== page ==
A bitter stalemate over how to build the Southwest Corridor light-rail line is adding nearly $1 million a week to its cost, perhaps as much as $21 million since project planners last fall postponed a decision on the final design.

Those costs reflect inflation estimates and come on top of the price of adding more costly features like tunnels in an effort to satisfy critics.

Moreover, if the dispute kills the project, $30 million in state and local funds already spent on it would be lost.

The continued haggling over the route and other aspects have raised concerns about the escalating cost of the Twin Cities’ largest transit project, and how much power Minneapolis has to shape the outcome.

“I’m concerned that we will study this project to death and it will never get built,” Metropolitan Council Member Jennifer Munt, whose agency is planning the project, said last week.

The statement stems from a disagreement between Minneapolis and St. Louis Park on whether to reroute freight trains to make room for the light-rail line in Minneapolis. They are among five cities along the proposed route from downtown to Eden Prairie whose consent must be sought by the Met Council before it can start building the line.

Signaling growing frustration, some metro officials on a panel that bankrolls Twin Cities transit projects and spent millions on Southwest are exploring whether the Met Council could override a city that refuses consent.

A bid for peace

Unsuccessful efforts to settle the freight train dispute helped drive up the cost of the proposed Southwest Corridor light-rail line last fall from $1.25 billion to $1.55 billion. Planners proposed spending more money to either reroute the freight from the Kenilworth corridor of Minneapolis to St. Louis Park or build light-rail tunnels next to the freight and recreational trails in the corridor. But Minneapolis didn’t want the tunnels and St. Louis Park didn’t want the freight.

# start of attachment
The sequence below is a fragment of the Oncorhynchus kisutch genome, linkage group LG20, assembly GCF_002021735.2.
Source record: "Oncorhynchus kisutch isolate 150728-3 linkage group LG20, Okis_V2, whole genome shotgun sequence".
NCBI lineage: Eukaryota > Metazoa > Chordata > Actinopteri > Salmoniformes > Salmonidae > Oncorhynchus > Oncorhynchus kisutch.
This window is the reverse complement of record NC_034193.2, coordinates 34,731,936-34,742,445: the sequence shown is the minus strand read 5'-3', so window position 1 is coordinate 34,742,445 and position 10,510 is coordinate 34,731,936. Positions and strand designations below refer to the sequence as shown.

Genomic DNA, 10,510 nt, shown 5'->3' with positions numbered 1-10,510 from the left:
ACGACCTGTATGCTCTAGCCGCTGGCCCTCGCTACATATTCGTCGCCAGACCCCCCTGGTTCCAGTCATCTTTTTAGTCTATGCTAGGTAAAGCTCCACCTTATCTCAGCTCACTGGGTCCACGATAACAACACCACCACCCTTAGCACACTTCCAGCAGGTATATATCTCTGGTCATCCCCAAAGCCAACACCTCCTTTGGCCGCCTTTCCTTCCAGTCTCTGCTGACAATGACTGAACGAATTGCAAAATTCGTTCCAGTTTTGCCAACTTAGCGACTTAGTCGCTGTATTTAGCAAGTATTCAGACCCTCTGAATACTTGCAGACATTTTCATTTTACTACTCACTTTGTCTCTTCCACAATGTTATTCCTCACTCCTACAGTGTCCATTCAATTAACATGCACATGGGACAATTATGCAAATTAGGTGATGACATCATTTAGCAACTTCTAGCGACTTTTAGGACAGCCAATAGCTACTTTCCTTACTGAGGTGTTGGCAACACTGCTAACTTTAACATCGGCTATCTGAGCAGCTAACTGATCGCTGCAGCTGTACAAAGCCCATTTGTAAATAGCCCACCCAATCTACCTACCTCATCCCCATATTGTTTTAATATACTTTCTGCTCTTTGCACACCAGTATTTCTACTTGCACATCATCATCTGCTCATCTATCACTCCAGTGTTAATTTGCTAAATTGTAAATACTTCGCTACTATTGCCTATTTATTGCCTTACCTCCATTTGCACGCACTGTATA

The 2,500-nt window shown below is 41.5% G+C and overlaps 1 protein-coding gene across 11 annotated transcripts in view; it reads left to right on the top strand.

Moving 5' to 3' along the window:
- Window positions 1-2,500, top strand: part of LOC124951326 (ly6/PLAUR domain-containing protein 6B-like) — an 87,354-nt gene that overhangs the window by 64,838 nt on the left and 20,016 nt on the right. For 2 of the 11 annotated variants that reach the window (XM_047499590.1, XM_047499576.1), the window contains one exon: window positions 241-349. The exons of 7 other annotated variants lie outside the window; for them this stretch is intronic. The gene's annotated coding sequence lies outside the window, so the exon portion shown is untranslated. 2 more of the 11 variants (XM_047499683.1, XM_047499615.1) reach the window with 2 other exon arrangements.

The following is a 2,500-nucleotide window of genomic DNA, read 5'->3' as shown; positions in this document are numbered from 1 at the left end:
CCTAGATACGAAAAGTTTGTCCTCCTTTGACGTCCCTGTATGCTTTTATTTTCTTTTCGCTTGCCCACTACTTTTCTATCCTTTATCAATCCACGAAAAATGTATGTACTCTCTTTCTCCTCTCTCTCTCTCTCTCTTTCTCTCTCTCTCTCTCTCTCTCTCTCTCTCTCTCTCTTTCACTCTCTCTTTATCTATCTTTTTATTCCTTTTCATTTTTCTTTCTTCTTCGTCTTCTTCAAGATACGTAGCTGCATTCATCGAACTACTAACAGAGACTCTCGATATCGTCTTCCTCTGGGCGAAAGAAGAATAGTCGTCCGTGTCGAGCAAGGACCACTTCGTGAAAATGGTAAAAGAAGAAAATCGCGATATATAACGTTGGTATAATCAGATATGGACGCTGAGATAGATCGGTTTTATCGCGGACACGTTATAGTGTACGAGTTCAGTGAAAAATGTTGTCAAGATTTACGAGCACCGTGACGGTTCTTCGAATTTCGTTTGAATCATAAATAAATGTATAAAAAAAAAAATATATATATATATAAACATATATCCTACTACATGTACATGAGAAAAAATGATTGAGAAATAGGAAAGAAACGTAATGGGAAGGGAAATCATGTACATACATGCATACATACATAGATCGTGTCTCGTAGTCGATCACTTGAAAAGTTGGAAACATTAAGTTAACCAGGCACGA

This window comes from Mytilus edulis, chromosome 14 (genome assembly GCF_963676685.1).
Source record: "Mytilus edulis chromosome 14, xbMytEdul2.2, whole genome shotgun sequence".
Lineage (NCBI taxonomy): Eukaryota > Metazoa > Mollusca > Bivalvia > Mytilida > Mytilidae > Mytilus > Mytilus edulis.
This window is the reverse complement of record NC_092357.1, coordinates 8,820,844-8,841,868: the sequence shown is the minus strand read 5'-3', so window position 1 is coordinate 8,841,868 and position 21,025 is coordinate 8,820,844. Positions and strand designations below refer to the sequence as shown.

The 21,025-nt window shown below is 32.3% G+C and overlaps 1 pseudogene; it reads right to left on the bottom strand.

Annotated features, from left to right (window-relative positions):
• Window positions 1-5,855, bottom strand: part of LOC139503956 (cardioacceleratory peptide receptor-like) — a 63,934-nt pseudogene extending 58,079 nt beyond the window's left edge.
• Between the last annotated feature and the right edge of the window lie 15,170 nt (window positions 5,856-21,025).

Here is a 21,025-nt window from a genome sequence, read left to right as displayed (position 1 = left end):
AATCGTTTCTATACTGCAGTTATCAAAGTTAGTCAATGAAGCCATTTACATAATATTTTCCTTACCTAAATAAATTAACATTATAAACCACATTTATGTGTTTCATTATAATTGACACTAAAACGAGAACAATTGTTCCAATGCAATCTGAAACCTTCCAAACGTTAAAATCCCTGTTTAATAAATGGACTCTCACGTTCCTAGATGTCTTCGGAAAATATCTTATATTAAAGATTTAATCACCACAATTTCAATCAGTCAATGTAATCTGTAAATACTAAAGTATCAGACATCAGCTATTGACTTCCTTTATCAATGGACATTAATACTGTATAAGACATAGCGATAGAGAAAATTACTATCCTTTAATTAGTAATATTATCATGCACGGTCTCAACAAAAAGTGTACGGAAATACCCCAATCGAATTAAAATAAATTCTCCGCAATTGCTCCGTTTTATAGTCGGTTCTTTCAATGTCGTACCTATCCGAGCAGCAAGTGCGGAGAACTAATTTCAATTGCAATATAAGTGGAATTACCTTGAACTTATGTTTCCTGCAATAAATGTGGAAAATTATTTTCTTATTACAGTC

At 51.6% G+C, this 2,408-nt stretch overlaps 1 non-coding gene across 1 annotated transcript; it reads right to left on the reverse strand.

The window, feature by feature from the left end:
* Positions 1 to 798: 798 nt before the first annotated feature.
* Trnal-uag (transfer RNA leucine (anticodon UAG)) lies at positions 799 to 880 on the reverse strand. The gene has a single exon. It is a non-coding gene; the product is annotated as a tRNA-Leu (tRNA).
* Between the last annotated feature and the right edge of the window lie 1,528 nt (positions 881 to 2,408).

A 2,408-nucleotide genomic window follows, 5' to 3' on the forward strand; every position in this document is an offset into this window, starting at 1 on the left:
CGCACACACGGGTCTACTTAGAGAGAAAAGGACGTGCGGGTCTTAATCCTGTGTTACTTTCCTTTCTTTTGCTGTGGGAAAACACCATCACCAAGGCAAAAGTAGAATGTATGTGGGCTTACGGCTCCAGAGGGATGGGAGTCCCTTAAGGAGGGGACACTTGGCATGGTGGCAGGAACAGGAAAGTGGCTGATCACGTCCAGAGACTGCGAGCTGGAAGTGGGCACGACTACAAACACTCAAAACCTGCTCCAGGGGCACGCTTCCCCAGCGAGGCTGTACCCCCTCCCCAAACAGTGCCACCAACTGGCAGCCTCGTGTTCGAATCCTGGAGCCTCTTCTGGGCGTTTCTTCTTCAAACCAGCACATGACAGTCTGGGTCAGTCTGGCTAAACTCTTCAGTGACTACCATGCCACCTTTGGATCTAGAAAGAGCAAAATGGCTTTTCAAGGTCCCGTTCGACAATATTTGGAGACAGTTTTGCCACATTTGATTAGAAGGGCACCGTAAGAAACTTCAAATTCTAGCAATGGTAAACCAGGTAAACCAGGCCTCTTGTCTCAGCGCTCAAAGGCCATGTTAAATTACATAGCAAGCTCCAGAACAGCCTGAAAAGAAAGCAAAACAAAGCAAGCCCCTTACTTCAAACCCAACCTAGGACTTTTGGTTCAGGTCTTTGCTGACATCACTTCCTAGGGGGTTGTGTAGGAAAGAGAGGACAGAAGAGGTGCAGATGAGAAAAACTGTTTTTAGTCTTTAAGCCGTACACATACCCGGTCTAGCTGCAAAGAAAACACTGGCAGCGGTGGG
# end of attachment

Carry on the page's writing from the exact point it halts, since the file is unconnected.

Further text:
Saying the project was in jeopardy, Gov. Mark Dayton in October supported a three-month moratorium to conduct more studies of tunnels and freight reroutes.

The results didn’t change the positions of Minneapolis or St. Louis Park. But the Met Council estimates that construction costs increase by $40 million to $50 million due to inflation over the course of a year, meaning a three-month delay for studies late last year would add $10 million to $12.5 million by the time construction begins.

Inflation would add another $6.6 million to $8.3 million for an additional two-month delay in the project to explain the results of the studies at public meetings early this year.

The agency’s estimates are based on the assumption that transportation construction costs will rise from 2.5 percent to 3.2 percent annually, faster than overall inflation. Construction costs rose 2.6 percent nationwide in the past 12 months, according to Engineering News-Record.

Aside from inflationary increases, the Met Council paid a consultant $22,000 to help calm critics at the meetings where the studies were released.

Falling behind

Southwest planners are counting on the federal government to pick up half of the cost of the project.

Southwest was among 10 transit projects in the nation that the federal government approved for preliminary engineering.

In the past year or so, eight of those have progressed to more advanced engineering or received final approval for federal funding.

Southwest and a trolley extension in San Diego remain in the preliminary phase.